Will Malta’s opening World Cup 2022 qualifying match against Russia on March 24 go ahead as planned?

Many local football followers have been asking this question as the government’s measure banning sports events in Malta up to the day of April 11 due to the surge in COVID-19 cases has raised questions about this match.

Some have gone as far as to speculate whether, for the first time in Maltese football history, the national team might have to forfeit the fixture, an unthinkable scenario.

The sporting restrictions introduced by the Government have been met with mixed reactions – for some, the measures were necessary to try and prevent the further spread of COVID-19 but others have suggested that elite sports competitions regulated by effective coronavirus protocols should have been allowed to continue. 

One thing is sure – the restrictions have caused serious issues for the Malta Football Association at international level.

Attempts by the Times of Malta Sportsdesk to obtain official information, both from the Parliamentary Secretariat for Sport and the Malta Football Association, about the extent of the restriction and whether it will also apply to important international events such as the national football team’s World Cup fixture against Russia, have been unsuccessful so far.

In its statement about the suspension of the domestic football competitions on Wednesday, the Malta FA made reference to these challenges, stating that it is maintaining regular contact with the Ministry responsible for sport “as it continues to monitor the situation very closely, also in view of the national teams’ upcoming international matches, scheduled to take place in the final week of March, and the required preparations for these commitments.”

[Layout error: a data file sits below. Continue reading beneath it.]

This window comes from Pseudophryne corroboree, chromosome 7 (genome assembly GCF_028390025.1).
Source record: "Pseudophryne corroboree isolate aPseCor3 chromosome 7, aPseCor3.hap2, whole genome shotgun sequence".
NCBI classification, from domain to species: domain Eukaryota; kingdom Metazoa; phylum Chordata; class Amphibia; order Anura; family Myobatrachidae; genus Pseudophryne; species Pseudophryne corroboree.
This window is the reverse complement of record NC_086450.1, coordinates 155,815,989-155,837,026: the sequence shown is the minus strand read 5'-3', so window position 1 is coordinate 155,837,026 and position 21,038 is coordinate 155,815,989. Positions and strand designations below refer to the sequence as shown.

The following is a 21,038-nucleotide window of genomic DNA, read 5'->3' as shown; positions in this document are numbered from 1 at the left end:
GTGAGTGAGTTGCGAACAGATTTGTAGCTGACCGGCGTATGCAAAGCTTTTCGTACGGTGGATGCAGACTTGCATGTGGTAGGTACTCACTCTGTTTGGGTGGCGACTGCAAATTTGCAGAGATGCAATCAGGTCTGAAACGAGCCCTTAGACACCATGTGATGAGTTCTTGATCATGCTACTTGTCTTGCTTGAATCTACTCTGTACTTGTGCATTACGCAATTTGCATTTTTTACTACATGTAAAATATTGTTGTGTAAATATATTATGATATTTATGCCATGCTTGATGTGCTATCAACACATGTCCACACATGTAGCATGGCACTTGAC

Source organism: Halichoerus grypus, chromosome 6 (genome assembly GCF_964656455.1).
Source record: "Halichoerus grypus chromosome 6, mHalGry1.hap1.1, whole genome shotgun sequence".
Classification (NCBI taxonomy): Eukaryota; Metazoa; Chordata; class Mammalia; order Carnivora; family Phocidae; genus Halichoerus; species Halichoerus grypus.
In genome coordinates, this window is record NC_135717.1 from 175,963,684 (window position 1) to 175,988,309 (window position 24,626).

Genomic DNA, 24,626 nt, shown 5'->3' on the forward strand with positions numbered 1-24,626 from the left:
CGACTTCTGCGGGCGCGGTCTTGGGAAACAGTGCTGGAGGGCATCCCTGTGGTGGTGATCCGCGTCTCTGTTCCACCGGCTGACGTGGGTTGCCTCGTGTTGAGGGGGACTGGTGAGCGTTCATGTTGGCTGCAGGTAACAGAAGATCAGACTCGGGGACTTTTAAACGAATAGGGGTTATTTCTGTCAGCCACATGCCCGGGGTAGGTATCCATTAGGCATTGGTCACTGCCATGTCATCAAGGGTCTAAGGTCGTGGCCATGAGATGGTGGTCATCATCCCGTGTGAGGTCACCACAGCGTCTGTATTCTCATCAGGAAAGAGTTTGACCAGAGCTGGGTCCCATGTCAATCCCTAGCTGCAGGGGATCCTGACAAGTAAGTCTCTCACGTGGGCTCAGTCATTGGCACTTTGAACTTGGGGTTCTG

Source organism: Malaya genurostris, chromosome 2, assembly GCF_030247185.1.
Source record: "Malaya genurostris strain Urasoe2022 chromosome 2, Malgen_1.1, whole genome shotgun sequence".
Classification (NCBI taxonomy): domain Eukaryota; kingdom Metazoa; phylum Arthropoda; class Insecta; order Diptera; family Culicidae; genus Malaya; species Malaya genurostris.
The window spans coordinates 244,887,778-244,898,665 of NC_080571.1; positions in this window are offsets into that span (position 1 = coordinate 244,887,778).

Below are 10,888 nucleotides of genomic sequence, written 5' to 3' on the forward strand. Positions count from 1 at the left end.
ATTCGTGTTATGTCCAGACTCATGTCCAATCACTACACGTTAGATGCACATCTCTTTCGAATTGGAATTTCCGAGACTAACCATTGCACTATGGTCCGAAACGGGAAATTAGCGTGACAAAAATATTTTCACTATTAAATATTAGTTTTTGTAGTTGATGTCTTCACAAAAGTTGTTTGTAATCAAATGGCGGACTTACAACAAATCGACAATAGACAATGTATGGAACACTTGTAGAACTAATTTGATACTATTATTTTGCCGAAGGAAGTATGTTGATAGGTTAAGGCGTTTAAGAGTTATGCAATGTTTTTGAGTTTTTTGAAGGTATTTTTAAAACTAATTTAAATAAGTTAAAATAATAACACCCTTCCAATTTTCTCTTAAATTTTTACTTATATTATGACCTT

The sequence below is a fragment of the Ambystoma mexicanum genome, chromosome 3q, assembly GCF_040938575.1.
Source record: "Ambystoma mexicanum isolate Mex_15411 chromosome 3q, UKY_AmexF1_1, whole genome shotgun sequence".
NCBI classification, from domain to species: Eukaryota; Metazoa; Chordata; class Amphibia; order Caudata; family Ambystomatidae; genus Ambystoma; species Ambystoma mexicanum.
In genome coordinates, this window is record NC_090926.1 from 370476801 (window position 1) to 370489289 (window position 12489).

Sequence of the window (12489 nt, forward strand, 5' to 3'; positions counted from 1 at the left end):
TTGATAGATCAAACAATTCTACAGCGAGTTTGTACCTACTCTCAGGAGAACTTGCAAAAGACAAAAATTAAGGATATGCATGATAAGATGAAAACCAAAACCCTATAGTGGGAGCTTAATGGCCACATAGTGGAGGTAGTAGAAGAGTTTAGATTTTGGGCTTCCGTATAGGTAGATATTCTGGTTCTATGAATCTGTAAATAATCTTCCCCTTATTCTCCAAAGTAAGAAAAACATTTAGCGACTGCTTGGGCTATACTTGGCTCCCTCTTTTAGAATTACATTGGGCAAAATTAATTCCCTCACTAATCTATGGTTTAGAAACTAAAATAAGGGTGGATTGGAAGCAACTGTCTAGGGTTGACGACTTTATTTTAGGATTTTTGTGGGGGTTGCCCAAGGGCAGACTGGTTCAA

While the national team’s first match against Russia is at home, the other two matches during the March international period are away fixtures against Slovakia, considered as one of the European countries with the worst COVID-19 situations, and Croatia which has also seen a significant rise in the number of positive cases.

Yet, as things stand, their World Cup matches in March do not appear to be in danger.

According to a report on Sky News, three-quarters of the European countries have reported a rise in COVID-19 cases and it is clear that Malta is no exception.

However, with regards to football, most if not all of the European countries have not suspended their top leagues, even during lockdowns, let alone the national teams’ games.

Although there is no disputing the fact that public health issues should be the main concern, one hopes that the situation regarding Malta’s World Cup match against Russia, to be played in less than two weeks’ time, becomes clearer and that every effort is made by all interested parties to find the best solution.

The successful hosting of Malta’s UEFA Nations League matches and friendlies between September and November 2020, through the implementation of UEFA’s strict Return To Play Protocol, should be taken into consideration.

The option of not honouring the fixture should not even be contemplated as this would seriously damage the country’s reputation in international football. Added to that it would also cause serious financial and sporting repercussions which might threaten the stability of Maltese football. 

Times Of Malta understands that the MFA has asked the government to grant an exemption for the match to take place in Malta and for the national team players to be allowed to train with strict health and safety protocols in place.

The other option would be to stage the match at a neutral venue and for the Maltese team to conduct their preparations overseas.

But one has to ask whether this is financially and logistically viable in the current circumstances.


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